Corporate profits, which were beginning to suffer in 2019 and into the pandemic, received manna from heaven in the form of incredible amounts of Federal stimulus. Both direct stimulus through PPP (forgivable loans) as well as through the benefit of soaring consumer spending fueled by stimulus received by households. These “gifts” gave the appearance that corporations had recovered, and profits would continue to soar. A miniscule amount of research would have revealed the temporary nature of this sugar boost provided by Uncle Sam. Notice the surge and now downturn in corporate profitability in the chart below.
The situation for corporations is more serious than many realize. The graph below reveals a critical problem for companies. Profit margins, which had expanded beyond the norm, are now being dramatically squeezed. Notice below how input costs illustrated via the Producer Price Index (PPI) in blue have increased far more than the CPI in red. This means that corporations are not able to pass through the full increase in their costs. As corporations eat a significantly higher portion of their input costs, their profit margins; and therefore, net income will be reduced.
Falling corporate net profits due to a drop in demand combined with lower profit margins will put downward pressure on economic growth. GDP growth already dropped to negative territory in the first quarter 2022, falling 1.5% on an annualized basis versus the fourth quarter 2021. Second quarter estimates have been steadily lowered causing some to speculate whether a recession has already started.
The demand destruction caused by inflation, especially energy costs, combined with squeezed profit margins and overall weak economic growth is putting downward pressure on the stock market. Remember, stock prices should ultimately represent the present value of a long-term stream of corporate cash flows. The massive bubble in stock prices is becoming more evident with rising interest rates and falling profits. As they say, it is only when the tide goes out that you learn who has been swimming naked. There are currently many highly priced non-profitable companies.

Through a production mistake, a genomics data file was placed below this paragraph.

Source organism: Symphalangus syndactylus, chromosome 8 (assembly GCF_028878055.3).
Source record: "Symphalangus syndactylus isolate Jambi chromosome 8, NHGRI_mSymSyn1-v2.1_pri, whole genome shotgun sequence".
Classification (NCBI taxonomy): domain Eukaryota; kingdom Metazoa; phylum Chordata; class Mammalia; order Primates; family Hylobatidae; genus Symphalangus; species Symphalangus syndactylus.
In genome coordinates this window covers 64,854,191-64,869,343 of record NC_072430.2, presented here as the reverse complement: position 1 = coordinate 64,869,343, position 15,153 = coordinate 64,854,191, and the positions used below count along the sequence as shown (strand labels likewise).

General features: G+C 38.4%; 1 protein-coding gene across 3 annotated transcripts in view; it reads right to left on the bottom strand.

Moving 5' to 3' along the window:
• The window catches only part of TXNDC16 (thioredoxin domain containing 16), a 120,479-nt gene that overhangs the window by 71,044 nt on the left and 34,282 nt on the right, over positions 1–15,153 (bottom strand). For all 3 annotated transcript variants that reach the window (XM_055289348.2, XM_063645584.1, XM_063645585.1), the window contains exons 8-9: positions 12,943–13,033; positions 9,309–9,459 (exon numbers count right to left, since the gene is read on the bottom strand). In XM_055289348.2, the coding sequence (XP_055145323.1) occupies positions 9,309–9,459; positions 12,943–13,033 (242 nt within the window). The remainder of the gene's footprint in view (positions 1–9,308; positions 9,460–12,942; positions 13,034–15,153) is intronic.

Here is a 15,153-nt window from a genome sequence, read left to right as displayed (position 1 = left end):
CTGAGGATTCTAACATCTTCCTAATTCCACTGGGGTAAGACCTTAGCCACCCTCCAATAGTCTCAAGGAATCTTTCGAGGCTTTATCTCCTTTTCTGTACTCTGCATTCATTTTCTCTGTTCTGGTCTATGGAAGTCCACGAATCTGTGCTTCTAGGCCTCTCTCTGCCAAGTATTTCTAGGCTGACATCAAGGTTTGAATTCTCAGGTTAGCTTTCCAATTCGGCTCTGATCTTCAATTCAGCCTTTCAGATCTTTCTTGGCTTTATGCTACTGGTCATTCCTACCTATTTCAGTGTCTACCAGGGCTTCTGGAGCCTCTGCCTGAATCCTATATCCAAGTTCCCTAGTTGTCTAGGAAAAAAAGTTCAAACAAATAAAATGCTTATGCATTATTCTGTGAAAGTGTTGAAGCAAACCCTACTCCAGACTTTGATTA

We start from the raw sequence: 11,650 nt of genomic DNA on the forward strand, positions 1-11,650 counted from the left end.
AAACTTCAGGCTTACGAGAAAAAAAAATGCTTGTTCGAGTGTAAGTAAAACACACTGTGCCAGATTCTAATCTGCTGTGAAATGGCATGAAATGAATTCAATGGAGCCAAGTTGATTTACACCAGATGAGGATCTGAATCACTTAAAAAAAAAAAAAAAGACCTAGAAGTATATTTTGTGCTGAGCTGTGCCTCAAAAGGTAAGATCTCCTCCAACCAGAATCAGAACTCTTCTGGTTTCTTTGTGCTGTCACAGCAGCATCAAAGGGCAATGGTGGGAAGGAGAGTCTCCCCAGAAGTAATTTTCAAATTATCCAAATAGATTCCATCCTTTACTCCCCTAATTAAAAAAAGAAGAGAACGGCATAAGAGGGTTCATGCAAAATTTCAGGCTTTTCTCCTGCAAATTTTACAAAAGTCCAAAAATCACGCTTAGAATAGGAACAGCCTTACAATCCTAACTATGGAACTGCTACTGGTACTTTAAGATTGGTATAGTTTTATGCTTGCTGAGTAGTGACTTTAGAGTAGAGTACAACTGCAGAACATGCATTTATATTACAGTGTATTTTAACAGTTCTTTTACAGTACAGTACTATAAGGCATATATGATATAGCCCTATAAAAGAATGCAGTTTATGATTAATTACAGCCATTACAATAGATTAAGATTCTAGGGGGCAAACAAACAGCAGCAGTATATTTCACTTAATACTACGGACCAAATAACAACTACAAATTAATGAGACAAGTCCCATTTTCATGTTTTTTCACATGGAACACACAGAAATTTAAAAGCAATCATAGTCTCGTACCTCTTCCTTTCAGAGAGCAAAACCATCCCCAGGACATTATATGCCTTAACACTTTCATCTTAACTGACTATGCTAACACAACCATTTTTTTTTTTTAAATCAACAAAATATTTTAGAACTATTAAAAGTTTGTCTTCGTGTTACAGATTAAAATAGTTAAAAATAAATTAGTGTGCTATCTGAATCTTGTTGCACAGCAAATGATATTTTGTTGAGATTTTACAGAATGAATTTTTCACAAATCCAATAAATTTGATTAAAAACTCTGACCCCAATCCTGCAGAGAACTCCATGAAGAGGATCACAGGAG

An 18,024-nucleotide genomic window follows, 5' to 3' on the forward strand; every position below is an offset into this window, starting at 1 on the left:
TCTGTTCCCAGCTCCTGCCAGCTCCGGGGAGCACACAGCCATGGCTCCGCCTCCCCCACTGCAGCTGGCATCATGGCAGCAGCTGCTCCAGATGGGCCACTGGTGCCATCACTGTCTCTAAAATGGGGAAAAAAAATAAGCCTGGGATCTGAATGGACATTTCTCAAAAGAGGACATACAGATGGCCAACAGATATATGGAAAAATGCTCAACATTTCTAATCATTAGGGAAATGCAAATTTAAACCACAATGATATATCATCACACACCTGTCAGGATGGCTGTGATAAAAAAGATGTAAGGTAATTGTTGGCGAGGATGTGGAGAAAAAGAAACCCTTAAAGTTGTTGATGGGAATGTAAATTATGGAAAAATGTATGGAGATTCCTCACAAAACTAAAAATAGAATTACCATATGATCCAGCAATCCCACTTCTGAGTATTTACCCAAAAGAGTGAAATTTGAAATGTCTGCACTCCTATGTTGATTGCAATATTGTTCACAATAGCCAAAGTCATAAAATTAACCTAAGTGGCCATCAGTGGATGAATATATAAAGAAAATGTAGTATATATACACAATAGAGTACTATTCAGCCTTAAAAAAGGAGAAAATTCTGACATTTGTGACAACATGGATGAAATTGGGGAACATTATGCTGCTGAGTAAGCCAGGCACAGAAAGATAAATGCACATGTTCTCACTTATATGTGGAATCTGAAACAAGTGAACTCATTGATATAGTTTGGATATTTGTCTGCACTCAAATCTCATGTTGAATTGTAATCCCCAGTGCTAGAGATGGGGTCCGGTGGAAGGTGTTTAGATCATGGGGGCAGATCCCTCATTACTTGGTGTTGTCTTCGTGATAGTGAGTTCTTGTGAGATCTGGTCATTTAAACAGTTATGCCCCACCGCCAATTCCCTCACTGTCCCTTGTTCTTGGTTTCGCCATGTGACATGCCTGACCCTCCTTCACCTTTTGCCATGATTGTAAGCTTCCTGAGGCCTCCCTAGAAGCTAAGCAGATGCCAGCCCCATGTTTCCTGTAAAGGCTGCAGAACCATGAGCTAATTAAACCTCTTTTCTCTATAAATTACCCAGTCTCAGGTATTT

As such, the stock market has already fallen close to 15%. The drop has been more severe for the NASDAQ which includes the high-flying tech stocks, now down closer to 25% from its recent high. Yet even so, The Buffett Indicator (shown below) reveals valuations remain higher than the previous record high logged during the Tech Bubble of 2000.
The “unexpected” rise and sustainability of inflation as described by the Fed is rendering a severe blow to consumers and corporations. Consumers are forced to prioritize their spending and cut-out some discretionary spending. Corporations are feeling the squeeze as input costs rise higher than they can pass through to consumers. Lower profits and slowing growth could be sending the economy into recession. And, despite it all, the stock market remains extremely overvalued, only surpassed by the prior Tech Bubble of 2000. The spillover effects are serious.
The S&P 500 Index closed at 4,109, down 1.2% for the week. The yield on the 10-year Treasury Note rose to 2.96%. Oil prices rose to $119 per barrel, and the national average price of gasoline according to AAA increased to $4.85 per gallon.
© 2022. This material was prepared by Bob Cremerius, CPA/PFS, of Prudent Financial, and does not necessarily represent the views of other presenting parties, nor their affiliates. This information should not be construed as investment, tax or legal advice. Past performance is not indicative of future performance. An index is unmanaged and one cannot invest directly in an index. Actual results, performance or achievements may differ materially from those expressed or implied. All information is believed to be from reliable sources; however we make no representation as to its completeness or accuracy.